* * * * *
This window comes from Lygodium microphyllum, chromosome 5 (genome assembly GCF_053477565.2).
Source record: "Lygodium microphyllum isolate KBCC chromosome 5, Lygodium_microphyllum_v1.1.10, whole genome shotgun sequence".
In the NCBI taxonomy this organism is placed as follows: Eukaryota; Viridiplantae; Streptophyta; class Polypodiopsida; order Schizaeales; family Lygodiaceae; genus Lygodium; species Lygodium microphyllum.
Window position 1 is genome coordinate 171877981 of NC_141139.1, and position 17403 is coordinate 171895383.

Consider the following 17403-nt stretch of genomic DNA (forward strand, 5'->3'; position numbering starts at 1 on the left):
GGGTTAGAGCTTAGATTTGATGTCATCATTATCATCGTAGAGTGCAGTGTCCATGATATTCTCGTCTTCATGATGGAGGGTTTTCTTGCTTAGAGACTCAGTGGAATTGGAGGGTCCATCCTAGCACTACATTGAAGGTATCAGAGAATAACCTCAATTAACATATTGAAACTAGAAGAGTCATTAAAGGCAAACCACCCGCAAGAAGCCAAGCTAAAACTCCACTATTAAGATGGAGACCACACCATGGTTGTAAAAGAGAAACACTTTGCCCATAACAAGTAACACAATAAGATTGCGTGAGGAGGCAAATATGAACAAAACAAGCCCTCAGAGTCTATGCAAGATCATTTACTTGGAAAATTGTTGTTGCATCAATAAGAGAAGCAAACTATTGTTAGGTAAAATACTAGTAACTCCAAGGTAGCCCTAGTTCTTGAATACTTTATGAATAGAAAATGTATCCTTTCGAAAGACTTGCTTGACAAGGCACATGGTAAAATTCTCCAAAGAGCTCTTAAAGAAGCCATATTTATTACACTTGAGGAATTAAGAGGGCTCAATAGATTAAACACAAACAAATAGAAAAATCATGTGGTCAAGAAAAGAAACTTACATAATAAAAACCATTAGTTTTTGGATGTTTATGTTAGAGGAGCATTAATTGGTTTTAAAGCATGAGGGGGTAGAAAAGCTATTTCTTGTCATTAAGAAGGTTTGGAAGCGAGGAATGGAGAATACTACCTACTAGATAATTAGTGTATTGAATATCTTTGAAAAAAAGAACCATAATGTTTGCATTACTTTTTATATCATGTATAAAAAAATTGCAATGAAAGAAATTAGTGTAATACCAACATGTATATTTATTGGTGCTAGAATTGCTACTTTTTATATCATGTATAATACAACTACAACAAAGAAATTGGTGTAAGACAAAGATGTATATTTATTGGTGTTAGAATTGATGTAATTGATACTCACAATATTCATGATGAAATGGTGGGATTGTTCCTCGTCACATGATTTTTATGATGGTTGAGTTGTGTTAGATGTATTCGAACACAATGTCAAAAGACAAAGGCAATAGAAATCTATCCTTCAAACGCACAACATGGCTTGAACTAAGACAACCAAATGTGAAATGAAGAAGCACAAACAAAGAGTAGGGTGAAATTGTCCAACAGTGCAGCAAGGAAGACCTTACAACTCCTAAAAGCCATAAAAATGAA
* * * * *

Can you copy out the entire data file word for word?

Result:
This window comes from Lygodium microphyllum, chromosome 5 (genome assembly GCF_053477565.2).
Source record: "Lygodium microphyllum isolate KBCC chromosome 5, Lygodium_microphyllum_v1.1.10, whole genome shotgun sequence".
In the NCBI taxonomy this organism is placed as follows: Eukaryota; Viridiplantae; Streptophyta; class Polypodiopsida; order Schizaeales; family Lygodiaceae; genus Lygodium; species Lygodium microphyllum.
Window position 1 is genome coordinate 171877981 of NC_141139.1, and position 17403 is coordinate 171895383.

Consider the following 17403-nt stretch of genomic DNA (forward strand, 5'->3'; position numbering starts at 1 on the left):
GGGTTAGAGCTTAGATTTGATGTCATCATTATCATCGTAGAGTGCAGTGTCCATGATATTCTCGTCTTCATGATGGAGGGTTTTCTTGCTTAGAGACTCAGTGGAATTGGAGGGTCCATCCTAGCACTACATTGAAGGTATCAGAGAATAACCTCAATTAACATATTGAAACTAGAAGAGTCATTAAAGGCAAACCACCCGCAAGAAGCCAAGCTAAAACTCCACTATTAAGATGGAGACCACACCATGGTTGTAAAAGAGAAACACTTTGCCCATAACAAGTAACACAATAAGATTGCGTGAGGAGGCAAATATGAACAAAACAAGCCCTCAGAGTCTATGCAAGATCATTTACTTGGAAAATTGTTGTTGCATCAATAAGAGAAGCAAACTATTGTTAGGTAAAATACTAGTAACTCCAAGGTAGCCCTAGTTCTTGAATACTTTATGAATAGAAAATGTATCCTTTCGAAAGACTTGCTTGACAAGGCACATGGTAAAATTCTCCAAAGAGCTCTTAAAGAAGCCATATTTATTACACTTGAGGAATTAAGAGGGCTCAATAGATTAAACACAAACAAATAGAAAAATCATGTGGTCAAGAAAAGAAACTTACATAATAAAAACCATTAGTTTTTGGATGTTTATGTTAGAGGAGCATTAATTGGTTTTAAAGCATGAGGGGGTAGAAAAGCTATTTCTTGTCATTAAGAAGGTTTGGAAGCGAGGAATGGAGAATACTACCTACTAGATAATTAGTGTATTGAATATCTTTGAAAAAAAGAACCATAATGTTTGCATTACTTTTTATATCATGTATAAAAAAATTGCAATGAAAGAAATTAGTGTAATACCAACATGTATATTTATTGGTGCTAGAATTGCTACTTTTTATATCATGTATAATACAACTACAACAAAGAAATTGGTGTAAGACAAAGATGTATATTTATTGGTGTTAGAATTGATGTAATTGATACTCACAATATTCATGATGAAATGGTGGGATTGTTCCTCGTCACATGATTTTTATGATGGTTGAGTTGTGTTAGATGTATTCGAACACAATGTCAAAAGACAAAGGCAATAGAAATCTATCCTTCAAACGCACAACATGGCTTGAACTAAGACAACCAAATGTGAAATGAAGAAGCACAAACAAAGAGTAGGGTGAAATTGTCCAACAGTGCAGCAAGGAAGACCTTACAACTCCTAAAAGCCATAAAAATGAA